WASHINGTON--I once worked in government. On my first day, I raised my right hand and swore to uphold the Constitution. I thought I knew what that meant.
Recently we have gone to war in Afghanistan, Iraq and a few other places, at least in part to advance democracy and promote our kind of constitutionalism. A foreigner might then ask: What exactly is your Constitution?
Now we know the answer. The Constitution is whatever Sandra Day O'Connor says it is. On any given Monday.
That modifier is crucial, because she does change her mind, and when she does, so does the Constitution. Seventeen years ago, she ruled anti-sodomy laws constitutional. Now she thinks otherwise.
Conservatives are distressed and liberals ecstatic about the outcome of recent decisions of this allegedly conservative court. In a few short years, it has enshrined in stone: (1) abortion on demand, (2) racial preferences, and (3) gay rights--the liberal trifecta, just about their entire social agenda, save shutting down the Fox News Channel.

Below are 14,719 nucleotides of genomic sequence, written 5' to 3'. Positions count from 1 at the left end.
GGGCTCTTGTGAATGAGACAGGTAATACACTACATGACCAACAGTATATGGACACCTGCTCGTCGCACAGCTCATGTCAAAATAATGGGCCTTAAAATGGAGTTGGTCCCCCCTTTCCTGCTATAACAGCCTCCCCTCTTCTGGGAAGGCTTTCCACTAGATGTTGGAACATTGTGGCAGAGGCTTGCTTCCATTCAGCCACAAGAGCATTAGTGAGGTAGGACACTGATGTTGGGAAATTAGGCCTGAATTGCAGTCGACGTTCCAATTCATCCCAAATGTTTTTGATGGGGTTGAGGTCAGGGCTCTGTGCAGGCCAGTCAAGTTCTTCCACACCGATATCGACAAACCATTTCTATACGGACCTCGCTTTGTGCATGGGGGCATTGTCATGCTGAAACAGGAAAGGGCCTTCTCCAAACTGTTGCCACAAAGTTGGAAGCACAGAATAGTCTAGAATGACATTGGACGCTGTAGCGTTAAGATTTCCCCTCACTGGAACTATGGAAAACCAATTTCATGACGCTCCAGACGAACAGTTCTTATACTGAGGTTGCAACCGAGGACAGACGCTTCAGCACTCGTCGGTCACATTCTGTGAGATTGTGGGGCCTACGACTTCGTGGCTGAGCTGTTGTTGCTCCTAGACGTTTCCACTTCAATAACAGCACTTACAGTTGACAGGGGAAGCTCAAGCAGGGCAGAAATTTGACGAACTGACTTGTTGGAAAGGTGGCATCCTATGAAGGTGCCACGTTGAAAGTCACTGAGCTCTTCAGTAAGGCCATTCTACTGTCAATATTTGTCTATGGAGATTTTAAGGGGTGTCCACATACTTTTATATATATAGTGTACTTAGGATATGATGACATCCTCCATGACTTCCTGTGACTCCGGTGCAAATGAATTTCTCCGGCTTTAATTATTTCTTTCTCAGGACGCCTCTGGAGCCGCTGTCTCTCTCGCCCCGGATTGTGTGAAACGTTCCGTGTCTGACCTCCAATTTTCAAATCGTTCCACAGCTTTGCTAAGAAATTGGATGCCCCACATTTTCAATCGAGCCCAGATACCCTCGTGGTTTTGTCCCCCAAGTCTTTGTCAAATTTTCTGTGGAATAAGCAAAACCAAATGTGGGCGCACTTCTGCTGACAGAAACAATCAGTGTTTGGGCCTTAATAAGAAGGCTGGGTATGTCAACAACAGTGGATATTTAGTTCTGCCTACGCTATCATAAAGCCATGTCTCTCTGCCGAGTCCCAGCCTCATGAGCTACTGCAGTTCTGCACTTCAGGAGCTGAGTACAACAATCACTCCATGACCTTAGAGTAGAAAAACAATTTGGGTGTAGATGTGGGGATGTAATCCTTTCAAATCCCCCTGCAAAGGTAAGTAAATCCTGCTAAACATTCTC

My concern about the court is less the outcome of these cases than the court's arbitrariness and imperiousness. In 1992, I voted (in a Maryland referendum) to maintain legalized abortion, and yet I believe that Roe vs. Wade was an appalling act of judicial usurpation that deserves repeal. And, had I been a Texas legislator, I, like Justice Clarence Thomas, would have voted to repeal the sodomy law, but it was not the court's place to do the people's work when it struck down all such laws under an infinitely expansive notion of ``privacy.''
Whenever one argues for this kind of judicial minimalism, however, the other side immediately unfurls the bloody flag of segregation. For the last half-century proponents of judicial activism have borrowed the prestige the court gained by being activist on civil rights and used it to justify judicial legislation in every other field of endeavor. On a recent edition of ``Inside Washington,'' for example, my friend and fellow panelist Colby King of The Washington Post characterized my opposition to the sodomy decision as ``right out of the Southern Manifesto.''
Charles Krauthammer is a 1987 Pulitzer Prize winner, 1984 National Magazine Award winner, and a columnist for The Washington Post since 1985.
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